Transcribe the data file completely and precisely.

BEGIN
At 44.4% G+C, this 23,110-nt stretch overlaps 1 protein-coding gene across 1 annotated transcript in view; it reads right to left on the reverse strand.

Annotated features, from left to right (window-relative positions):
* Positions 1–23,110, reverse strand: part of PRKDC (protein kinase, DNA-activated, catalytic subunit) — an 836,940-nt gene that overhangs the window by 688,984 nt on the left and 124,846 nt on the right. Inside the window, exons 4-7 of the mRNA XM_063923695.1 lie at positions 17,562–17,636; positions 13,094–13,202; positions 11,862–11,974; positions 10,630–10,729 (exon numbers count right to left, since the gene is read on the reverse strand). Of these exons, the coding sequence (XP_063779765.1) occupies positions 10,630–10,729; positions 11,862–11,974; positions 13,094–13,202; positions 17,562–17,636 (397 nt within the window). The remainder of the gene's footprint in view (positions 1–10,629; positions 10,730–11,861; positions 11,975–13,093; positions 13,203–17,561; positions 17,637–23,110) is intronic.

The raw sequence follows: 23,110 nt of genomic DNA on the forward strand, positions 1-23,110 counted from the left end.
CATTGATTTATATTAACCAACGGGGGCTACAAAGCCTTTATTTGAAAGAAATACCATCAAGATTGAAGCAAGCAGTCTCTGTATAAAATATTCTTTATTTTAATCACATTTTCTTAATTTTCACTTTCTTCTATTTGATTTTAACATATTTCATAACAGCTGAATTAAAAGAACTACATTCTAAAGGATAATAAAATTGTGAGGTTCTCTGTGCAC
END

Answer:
At 44.4% G+C, this 23,110-nt stretch overlaps 1 protein-coding gene across 1 annotated transcript in view; it reads right to left on the reverse strand.

Annotated features, from left to right (window-relative positions):
* Positions 1–23,110, reverse strand: part of PRKDC (protein kinase, DNA-activated, catalytic subunit) — an 836,940-nt gene that overhangs the window by 688,984 nt on the left and 124,846 nt on the right. Inside the window, exons 4-7 of the mRNA XM_063923695.1 lie at positions 17,562–17,636; positions 13,094–13,202; positions 11,862–11,974; positions 10,630–10,729 (exon numbers count right to left, since the gene is read on the reverse strand). Of these exons, the coding sequence (XP_063779765.1) occupies positions 10,630–10,729; positions 11,862–11,974; positions 13,094–13,202; positions 17,562–17,636 (397 nt within the window). The remainder of the gene's footprint in view (positions 1–10,629; positions 10,730–11,861; positions 11,975–13,093; positions 13,203–17,561; positions 17,637–23,110) is intronic.

The raw sequence follows: 23,110 nt of genomic DNA on the forward strand, positions 1-23,110 counted from the left end.
CATTGATTTATATTAACCAACGGGGGCTACAAAGCCTTTATTTGAAAGAAATACCATCAAGATTGAAGCAAGCAGTCTCTGTATAAAATATTCTTTATTTTAATCACATTTTCTTAATTTTCACTTTCTTCTATTTGATTTTAACATATTTCATAACAGCTGAATTAAAAGAACTACATTCTAAAGGATAATAAAATTGTGAGGTTCTCTGTGCAC